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'How I Met Your Mother' recap: A little closure goes a long way

October 4, 2010 |  8:38 pm

Although “Unfinished” had a nice, unifying theme behind it — the idea that we all have unfinished hopes and dreams and relationships — it didn't quite hit the emotional notes as strongly as last week's quest for Barney's (Neil Patrick Harris) father. Still, the episode moved some of the characters forward and had some amusing moments. The most welcome closure came for Robin (Cobie Smulders), who is still not over Don Frank (never trust someone with two first names). I was having a hard time believing that Robin was still in such a funk over Don. She seemed less upset over her breakup with Ted and that relationship lasted a lot longer. But as Robin explains to her friends, she can't get closure on Don because the relationship just ended suddenly and abruptly. It's unfinished. That becomes abundantly clear when Robin finds a channel that airs Don's new show and proceeds to drunk dial him and leave him “indelicate,” threatening voicemails like this one:

“I'm going to fly to Chicago, kill you, put your stupid face on a deep dish pizza and eat it.” Beat. “And then maybe catch a Bears game, but mostly the killing and eating your face thing.” Smulders' delivery was spot-on — half hilarious, half seriously scary. Kind of like a murderous clown.

After several more voicemails, Lily (Alyson Hannigan) forces Robin to delete Don from her contacts. When Lily finds out that Robin lied and never deleted the number, Robin tells her it's not that easy to delete that part of her life and those memories. If she's going to do it, Lily's going to have to delete a number too, so how about the one for her karate dojo — nice callback to Ted's “Karate Kid” speech from the season premiere — but Lily can't do it. And Marshall (Jason Segel) can't bring himself to delete the number of his band's gig booker, even though they've only played one show. Doing that means accepting that you'll never fulfill that fantasy of learning karate or that you'll never play with the band again. Even when Robin does delete the number, she's still able to dial it from heart until one day she isn't. “Finished with that,” she says, realizing she's forgotten Don's number and gotten closure. Finally!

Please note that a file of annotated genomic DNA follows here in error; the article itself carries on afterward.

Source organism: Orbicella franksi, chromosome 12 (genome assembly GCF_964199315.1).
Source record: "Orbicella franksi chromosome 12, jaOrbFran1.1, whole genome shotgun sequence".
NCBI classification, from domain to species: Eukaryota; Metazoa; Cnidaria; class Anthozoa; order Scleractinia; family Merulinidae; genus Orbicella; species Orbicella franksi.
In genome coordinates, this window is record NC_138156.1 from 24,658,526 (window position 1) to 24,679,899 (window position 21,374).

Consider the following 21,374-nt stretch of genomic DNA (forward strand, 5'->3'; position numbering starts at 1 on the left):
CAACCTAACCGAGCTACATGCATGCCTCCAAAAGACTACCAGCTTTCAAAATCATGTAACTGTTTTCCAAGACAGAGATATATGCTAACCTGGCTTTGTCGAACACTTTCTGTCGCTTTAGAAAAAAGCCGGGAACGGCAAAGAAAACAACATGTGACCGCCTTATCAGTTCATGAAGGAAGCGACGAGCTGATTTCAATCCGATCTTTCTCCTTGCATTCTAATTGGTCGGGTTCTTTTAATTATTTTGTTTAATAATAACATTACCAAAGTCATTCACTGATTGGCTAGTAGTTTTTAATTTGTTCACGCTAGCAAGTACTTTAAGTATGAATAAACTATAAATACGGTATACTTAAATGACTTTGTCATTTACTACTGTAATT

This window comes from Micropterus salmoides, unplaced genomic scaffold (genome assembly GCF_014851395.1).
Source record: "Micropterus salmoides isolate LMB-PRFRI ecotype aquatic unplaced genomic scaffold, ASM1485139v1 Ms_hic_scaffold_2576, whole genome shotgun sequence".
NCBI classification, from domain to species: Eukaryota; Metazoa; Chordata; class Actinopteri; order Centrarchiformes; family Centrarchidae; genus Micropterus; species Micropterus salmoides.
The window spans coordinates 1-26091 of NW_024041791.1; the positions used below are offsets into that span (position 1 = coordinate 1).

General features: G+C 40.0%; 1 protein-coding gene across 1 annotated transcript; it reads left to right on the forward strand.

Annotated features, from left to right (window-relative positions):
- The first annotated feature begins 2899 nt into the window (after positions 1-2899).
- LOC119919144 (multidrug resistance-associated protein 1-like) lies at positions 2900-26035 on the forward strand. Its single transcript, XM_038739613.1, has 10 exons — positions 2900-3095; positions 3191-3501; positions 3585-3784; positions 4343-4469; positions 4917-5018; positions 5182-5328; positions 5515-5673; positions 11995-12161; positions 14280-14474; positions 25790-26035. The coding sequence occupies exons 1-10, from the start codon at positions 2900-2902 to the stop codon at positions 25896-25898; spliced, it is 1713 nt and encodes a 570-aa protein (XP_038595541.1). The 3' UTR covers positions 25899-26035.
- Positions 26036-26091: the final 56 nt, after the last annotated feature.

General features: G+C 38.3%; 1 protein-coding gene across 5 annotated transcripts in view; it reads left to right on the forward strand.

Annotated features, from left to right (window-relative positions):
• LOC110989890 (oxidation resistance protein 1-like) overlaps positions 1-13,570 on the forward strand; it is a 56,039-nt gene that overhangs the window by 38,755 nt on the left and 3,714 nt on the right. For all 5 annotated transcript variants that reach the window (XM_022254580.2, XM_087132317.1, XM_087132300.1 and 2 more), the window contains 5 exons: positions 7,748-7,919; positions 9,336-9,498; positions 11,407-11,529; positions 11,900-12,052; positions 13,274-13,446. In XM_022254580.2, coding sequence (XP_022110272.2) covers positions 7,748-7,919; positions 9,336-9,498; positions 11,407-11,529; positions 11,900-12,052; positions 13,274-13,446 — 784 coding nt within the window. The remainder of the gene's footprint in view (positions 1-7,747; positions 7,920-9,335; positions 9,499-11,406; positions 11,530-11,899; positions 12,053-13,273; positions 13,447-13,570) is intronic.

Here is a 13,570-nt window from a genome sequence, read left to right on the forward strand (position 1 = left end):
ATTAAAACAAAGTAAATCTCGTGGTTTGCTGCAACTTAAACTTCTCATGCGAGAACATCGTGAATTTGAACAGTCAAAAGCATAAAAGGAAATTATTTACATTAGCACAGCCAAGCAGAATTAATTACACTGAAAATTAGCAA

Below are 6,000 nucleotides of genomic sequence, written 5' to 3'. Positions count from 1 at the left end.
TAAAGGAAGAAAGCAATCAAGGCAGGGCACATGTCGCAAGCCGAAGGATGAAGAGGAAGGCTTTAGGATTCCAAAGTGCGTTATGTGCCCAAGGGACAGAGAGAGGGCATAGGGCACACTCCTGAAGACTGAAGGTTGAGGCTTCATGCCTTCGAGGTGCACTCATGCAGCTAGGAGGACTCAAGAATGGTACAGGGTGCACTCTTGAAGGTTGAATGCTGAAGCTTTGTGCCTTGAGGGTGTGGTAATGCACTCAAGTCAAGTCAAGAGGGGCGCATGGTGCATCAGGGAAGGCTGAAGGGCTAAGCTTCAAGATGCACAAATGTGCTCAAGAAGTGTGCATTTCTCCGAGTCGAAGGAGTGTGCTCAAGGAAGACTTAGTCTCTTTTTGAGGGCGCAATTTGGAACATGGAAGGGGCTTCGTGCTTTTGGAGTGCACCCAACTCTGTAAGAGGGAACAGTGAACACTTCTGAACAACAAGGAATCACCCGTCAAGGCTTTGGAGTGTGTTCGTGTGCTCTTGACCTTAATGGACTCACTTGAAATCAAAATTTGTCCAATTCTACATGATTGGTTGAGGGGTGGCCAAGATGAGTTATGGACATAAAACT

Ted's (Josh Radnor) unfinished business has to do with the Goliath National Bank building he never got to build. Barney informs him that the project is back on, but Ted doesn't accept the offer, claiming that Goliath National Bank is evil (very likely true) and he's happy in his quiet, simple life as a professor (probably true, but also a little false). To get him to change his mind, Barney puts the same moves on Ted that he does on girls: Ignoring him, backhanded compliments to reduce one's confidence, bragging about the horrible perks of his job, intense eye contact and creating intimacy through physical contact. Ted lets Barney continue to do it despite the fact that he doesn't plan to accept the job. “It's nice to be wanted,” he says. He's the only one who noticed Ted's new vest! Then Barney pulls the final classic move — he pulls the offer off the table. It's not until Ted's lecturing his class about an unfinished building by an architect who got killed by a bus that he realizes he wants this, he wants to finish the building. But he's not just going to put out for Barney. He makes Barney take him out to dinner first like a classy architect would.

Some other brief thoughts:

— Lily's “Where's the poop?” was funny at first, but got tired real quick. Lesson: Don't overuse your catchphrase, especially in one half-hour episode.

— Should have never doubted that Barney would track down the student from Ted's class who likes provocative sweaters. Judging from how much time she's spending in Barney's office, I'm guessing she's not doing so well in Ted's class.

— Another great Robin line: “For the last time, I don't care how big it was. It's not the same as giving birth.”

— Would Ted the romantic, soul mate searcher really give Barney “respect” for sleeping with 236 women? Yes, there was a period when Ted was sleeping around a little and acting badly, but it struck me as odd that Ted was impressed. Or maybe I'm just thinking of how skeeved out Lily would be by that number.

Readers, are you glad Robin's finally over Don? What do you think this new career move means for Ted? Did the episode inspire you to clean out your cellphone's address book?

— Vlada Gelman (follow my TV musings on Twitter at @stayingin)


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Photo: Barney (Neil Patrick Harris), Marshall (Jason Segel) and Ted (Josh Radnor) talk business. Credit: CBS